A new report from the Pew Research Center shows which federal agencies Americans sees favorably and which ones they dislike.
The survey of more than 2,000 American adults was taken last month and respondents were asked their thoughts on more than 15 federal agencies.
Pew found Americans generally think highly of the U.S. Postal Service (USPS) which topped the list, followed by NASA, the National Park Service and the Centers for Disease Control and Prevention (CDC). These agencies were viewed favorably with at least 80 percent of those surveyed seeing all of them favorably.
The least liked federal agency was Immigration and Customs Enforcement (ICE) as only 42 percent of those surveyed saw it in a favorable light. There was a major partisan divide on ICE as 70 percent of Republicans saw the agency as favorable while only 19 percent of Democrats saw it in a favorable light.
Americans also don’t think highly of the U.S. Department of Education which 48 percent saw as favorable.
Other federal agencies were seen as a favorable by a majority of those surveyed. The U.S. Department of Veterans Affairs was seen as favorable by 52, the U.S. Justice Department was seen as favorable by 54 percent and, surprisingly, the IRS was seen as favorable by 55 percent.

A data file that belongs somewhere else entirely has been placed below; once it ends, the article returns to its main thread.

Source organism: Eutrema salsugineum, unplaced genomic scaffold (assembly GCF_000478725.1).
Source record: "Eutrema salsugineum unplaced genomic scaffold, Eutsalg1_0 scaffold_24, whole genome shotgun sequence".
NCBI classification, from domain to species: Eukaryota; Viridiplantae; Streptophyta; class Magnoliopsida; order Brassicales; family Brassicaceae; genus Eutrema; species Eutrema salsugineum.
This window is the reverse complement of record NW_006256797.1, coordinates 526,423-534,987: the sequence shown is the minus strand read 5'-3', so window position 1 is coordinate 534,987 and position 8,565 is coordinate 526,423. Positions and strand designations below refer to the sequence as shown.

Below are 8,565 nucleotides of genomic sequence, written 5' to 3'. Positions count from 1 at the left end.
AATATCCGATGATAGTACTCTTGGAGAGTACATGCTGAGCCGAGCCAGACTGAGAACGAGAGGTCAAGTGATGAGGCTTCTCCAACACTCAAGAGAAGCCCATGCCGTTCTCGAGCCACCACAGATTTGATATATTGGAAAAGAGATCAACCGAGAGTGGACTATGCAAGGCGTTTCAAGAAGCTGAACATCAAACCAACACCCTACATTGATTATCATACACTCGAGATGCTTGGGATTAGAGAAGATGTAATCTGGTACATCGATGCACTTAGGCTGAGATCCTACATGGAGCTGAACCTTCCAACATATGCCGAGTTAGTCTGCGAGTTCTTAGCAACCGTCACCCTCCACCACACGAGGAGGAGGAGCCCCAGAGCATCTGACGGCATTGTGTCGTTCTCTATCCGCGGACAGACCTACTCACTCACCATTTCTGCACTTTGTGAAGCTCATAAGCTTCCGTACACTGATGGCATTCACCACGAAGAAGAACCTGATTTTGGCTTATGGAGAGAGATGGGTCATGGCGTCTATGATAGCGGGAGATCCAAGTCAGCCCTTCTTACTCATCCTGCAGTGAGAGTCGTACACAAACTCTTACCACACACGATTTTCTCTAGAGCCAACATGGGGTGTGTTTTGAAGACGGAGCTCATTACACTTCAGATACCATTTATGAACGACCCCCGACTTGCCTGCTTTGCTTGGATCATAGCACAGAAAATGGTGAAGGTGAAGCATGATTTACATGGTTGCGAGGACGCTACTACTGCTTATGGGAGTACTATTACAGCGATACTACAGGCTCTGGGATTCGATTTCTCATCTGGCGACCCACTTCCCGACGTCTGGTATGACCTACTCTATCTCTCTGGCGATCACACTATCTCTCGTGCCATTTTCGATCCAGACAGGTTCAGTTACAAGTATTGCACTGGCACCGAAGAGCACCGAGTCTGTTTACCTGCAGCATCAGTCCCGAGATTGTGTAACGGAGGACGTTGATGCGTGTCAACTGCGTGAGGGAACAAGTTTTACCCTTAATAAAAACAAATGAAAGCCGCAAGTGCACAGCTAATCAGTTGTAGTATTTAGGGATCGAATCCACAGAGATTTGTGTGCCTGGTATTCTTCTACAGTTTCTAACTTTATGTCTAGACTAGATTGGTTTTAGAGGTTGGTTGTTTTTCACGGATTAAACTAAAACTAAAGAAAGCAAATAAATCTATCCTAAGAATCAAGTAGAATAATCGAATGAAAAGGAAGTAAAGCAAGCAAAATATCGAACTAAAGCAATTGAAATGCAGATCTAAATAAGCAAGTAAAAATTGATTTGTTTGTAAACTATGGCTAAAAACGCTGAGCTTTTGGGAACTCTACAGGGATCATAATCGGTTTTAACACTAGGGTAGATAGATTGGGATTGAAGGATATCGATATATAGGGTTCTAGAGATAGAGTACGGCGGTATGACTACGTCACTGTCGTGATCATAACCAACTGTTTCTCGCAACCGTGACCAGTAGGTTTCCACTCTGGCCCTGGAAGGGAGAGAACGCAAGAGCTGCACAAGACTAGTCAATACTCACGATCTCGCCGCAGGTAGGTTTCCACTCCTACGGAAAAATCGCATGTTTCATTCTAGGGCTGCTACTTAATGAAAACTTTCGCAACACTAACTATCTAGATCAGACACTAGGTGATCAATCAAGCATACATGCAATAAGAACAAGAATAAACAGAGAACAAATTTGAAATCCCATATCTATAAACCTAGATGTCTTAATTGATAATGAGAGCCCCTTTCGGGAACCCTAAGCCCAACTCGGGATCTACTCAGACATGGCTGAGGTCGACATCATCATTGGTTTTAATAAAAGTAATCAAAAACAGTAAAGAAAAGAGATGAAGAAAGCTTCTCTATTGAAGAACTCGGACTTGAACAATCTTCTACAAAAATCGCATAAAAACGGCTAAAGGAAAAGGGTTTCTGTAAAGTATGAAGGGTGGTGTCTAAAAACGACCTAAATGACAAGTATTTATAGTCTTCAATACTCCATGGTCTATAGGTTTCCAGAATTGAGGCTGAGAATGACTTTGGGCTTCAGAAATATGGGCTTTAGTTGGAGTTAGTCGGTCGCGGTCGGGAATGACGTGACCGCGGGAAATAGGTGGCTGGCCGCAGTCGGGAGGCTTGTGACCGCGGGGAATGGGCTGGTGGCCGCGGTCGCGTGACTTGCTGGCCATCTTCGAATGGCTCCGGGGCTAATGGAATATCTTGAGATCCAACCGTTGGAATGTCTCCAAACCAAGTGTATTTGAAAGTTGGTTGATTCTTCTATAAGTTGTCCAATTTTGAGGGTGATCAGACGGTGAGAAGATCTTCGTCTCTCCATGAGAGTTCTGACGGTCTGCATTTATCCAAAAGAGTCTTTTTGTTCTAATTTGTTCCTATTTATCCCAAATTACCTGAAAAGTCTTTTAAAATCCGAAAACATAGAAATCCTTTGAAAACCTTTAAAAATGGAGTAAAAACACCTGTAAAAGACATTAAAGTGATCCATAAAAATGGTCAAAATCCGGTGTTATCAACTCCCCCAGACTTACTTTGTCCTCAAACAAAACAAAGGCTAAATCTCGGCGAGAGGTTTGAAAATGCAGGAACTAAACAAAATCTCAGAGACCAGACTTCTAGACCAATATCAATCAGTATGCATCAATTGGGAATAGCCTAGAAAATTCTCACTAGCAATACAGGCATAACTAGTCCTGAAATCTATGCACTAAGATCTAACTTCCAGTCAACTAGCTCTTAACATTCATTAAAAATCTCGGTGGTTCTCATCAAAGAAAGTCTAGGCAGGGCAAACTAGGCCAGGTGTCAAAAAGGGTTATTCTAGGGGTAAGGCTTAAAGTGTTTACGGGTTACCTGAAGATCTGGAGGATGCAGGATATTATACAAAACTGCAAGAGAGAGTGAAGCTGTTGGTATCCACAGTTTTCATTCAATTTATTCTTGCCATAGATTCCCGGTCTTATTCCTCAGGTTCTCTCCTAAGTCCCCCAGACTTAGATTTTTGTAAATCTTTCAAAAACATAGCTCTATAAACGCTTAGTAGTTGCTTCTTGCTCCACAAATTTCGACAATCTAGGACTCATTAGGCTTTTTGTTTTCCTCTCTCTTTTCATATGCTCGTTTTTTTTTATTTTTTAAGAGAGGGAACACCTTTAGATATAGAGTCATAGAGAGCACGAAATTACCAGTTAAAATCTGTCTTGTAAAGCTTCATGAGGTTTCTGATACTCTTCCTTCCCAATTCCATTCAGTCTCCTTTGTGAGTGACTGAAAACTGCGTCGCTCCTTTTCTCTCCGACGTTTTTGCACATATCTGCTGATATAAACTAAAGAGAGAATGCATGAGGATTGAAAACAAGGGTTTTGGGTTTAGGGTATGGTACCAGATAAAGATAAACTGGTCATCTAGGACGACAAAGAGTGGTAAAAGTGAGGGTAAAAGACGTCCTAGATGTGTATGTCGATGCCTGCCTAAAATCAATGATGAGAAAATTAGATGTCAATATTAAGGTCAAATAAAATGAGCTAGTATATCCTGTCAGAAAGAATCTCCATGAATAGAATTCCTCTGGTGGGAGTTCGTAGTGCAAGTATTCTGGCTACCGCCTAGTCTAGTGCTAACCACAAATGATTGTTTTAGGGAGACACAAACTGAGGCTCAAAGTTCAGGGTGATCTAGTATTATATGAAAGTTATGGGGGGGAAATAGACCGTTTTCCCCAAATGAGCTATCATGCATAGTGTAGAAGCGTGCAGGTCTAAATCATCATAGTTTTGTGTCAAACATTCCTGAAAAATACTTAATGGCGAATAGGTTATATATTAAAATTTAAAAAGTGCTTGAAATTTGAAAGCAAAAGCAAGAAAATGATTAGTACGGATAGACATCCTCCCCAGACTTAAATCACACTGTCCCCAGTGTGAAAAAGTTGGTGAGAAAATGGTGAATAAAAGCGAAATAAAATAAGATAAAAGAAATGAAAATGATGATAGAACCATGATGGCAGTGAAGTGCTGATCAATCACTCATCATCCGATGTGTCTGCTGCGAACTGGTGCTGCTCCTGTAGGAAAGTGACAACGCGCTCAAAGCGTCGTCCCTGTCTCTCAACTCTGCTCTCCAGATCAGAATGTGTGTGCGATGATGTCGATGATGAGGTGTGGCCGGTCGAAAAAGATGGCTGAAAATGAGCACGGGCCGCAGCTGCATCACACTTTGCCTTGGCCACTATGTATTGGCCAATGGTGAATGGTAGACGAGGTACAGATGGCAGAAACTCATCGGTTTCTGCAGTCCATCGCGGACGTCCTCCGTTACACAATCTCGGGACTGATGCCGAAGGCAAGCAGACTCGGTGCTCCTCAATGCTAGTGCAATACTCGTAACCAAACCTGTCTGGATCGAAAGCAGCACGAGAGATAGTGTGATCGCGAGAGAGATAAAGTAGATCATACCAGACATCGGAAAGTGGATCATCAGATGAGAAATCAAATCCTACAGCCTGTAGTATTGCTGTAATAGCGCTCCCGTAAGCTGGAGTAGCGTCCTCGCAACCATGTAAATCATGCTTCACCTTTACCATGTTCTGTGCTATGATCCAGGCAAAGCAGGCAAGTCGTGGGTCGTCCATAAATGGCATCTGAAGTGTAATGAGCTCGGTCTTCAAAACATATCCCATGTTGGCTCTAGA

There was a slight partisan gap on the Justice Department as 49 percent of Democrats and 61 percent of Republicans saw it as favorable.
Asked about the FBI, 70 percent of those surveyed–including 66 percent of Republicans and 77 percent of Democrats–saw it in a favorable light.
Turning to the size of government, Americans are divided on it with with 48 percent saying they want a smaller government with fewer services provided while 46 percent want a larger government with more services. There is a partisan gap on the matter with 77 percent of Republicans wanting a smaller government while 69 percent of Democrats want a larger one. There is also a bit of a gender divide with 56 percent of men wanting a smaller government while 52 percent of women want a larger one.
The survey of 2,004 American adults was taken from Sept. 5 through Sept. 6 and had a margin of error of 2.6 percent.